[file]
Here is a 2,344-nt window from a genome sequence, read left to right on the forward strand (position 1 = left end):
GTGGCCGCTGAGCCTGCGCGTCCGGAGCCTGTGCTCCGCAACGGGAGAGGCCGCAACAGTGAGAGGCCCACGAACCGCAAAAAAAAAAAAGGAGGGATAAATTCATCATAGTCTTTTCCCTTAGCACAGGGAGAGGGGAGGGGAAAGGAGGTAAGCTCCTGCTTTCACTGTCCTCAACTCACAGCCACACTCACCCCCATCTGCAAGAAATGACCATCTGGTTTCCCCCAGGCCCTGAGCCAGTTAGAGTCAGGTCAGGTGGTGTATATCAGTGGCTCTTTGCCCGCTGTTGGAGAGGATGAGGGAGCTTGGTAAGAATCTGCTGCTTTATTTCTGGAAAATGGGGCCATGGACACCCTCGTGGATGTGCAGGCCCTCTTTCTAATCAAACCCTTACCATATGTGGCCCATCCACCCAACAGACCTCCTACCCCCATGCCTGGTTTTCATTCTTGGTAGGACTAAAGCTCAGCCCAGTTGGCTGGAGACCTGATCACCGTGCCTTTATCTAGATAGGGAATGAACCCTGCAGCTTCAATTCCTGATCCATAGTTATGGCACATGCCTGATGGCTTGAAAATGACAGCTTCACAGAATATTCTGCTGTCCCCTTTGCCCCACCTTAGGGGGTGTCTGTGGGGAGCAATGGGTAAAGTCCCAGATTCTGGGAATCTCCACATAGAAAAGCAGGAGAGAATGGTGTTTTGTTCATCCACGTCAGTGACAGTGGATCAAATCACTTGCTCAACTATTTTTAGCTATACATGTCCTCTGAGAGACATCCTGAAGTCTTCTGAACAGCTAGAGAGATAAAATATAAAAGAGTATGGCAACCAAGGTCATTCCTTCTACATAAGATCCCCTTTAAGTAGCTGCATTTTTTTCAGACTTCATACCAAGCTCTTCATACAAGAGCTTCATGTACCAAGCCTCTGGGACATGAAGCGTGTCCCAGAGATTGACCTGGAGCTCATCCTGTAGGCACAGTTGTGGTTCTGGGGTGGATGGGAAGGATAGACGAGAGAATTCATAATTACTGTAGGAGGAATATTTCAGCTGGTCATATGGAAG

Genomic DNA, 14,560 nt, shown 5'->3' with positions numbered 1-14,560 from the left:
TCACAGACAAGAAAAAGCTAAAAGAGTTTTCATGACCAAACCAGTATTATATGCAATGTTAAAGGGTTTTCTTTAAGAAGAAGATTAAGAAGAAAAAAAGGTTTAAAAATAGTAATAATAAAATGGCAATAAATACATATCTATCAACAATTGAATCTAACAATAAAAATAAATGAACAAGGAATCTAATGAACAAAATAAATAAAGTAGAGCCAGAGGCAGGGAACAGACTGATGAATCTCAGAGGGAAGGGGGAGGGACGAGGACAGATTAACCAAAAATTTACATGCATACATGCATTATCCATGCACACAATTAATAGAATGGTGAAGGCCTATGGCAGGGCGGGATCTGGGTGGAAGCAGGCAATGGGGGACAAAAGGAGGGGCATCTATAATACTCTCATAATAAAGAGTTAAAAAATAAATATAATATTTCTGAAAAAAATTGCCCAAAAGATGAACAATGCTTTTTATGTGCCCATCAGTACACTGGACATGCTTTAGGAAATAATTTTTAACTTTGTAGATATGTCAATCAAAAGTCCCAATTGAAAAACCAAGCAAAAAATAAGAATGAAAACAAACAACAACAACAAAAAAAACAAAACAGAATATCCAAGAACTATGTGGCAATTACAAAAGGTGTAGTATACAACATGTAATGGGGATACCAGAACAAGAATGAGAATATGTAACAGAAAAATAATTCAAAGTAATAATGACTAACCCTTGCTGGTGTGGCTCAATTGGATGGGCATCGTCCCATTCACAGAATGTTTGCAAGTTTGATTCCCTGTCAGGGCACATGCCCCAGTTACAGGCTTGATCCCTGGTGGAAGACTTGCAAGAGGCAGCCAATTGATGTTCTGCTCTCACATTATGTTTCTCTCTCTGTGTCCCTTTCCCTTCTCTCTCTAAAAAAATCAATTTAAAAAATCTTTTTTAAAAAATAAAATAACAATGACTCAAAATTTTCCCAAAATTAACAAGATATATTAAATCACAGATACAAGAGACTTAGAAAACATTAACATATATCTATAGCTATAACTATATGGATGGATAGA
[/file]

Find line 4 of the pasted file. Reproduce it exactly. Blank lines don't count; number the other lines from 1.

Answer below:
TCACAGACAAGAAAAAGCTAAAAGAGTTTTCATGACCAAACCAGTATTATATGCAATGTTAAAGGGTTTTCTTTAAGAAGAAGATTAAGAAGAAAAAAAGGTTTAAAAATAGTAATAATAAAATGGCAATAAATACATATCTATCAACAATTGAATCTAACAATAAAAATAAATGAACAAGGAATCTAATGAACAAAATAAATAAAGTAGAGCCAGAGGCAGGGAACAGACTGATGAATCTCAGAGGGAAGGGGGAGGGACGAGGACAGATTAACCAAAAATTTACATGCATACATGCATTATCCATGCACACAATTAATAGAATGGTGAAGGCCTATGGCAGGGCGGGATCTGGGTGGAAGCAGGCAATGGGGGACAAAAGGAGGGGCATCTATAATACTCTCATAATAAAGAGTTAAAAAATAAATATAATATTTCTGAAAAAAATTGCCCAAAAGATGAACAATGCTTTTTATGTGCCCATCAGTACACTGGACATGCTTTAGGAAATAATTTTTAACTTTGTAGATATGTCAATCAAAAGTCCCAATTGAAAAACCAAGCAAAAAATAAGAATGAAAACAAACAACAACAACAAAAAAAACAAAACAGAATATCCAAGAACTATGTGGCAATTACAAAAGGTGTAGTATACAACATGTAATGGGGATACCAGAACAAGAATGAGAATATGTAACAGAAAAATAATTCAAAGTAATAATGACTAACCCTTGCTGGTGTGGCTCAATTGGATGGGCATCGTCCCATTCACAGAATGTTTGCAAGTTTGATTCCCTGTCAGGGCACATGCCCCAGTTACAGGCTTGATCCCTGGTGGAAGACTTGCAAGAGGCAGCCAATTGATGTTCTGCTCTCACATTATGTTTCTCTCTCTGTGTCCCTTTCCCTTCTCTCTCTAAAAAAATCAATTTAAAAAATCTTTTTTAAAAAATAAAATAACAATGACTCAAAATTTTCCCAAAATTAACAAGATATATTAAATCACAGATACAAGAGACTTAGAAAACATTAACATATATCTATAGCTATAACTATATGGATGGATAGA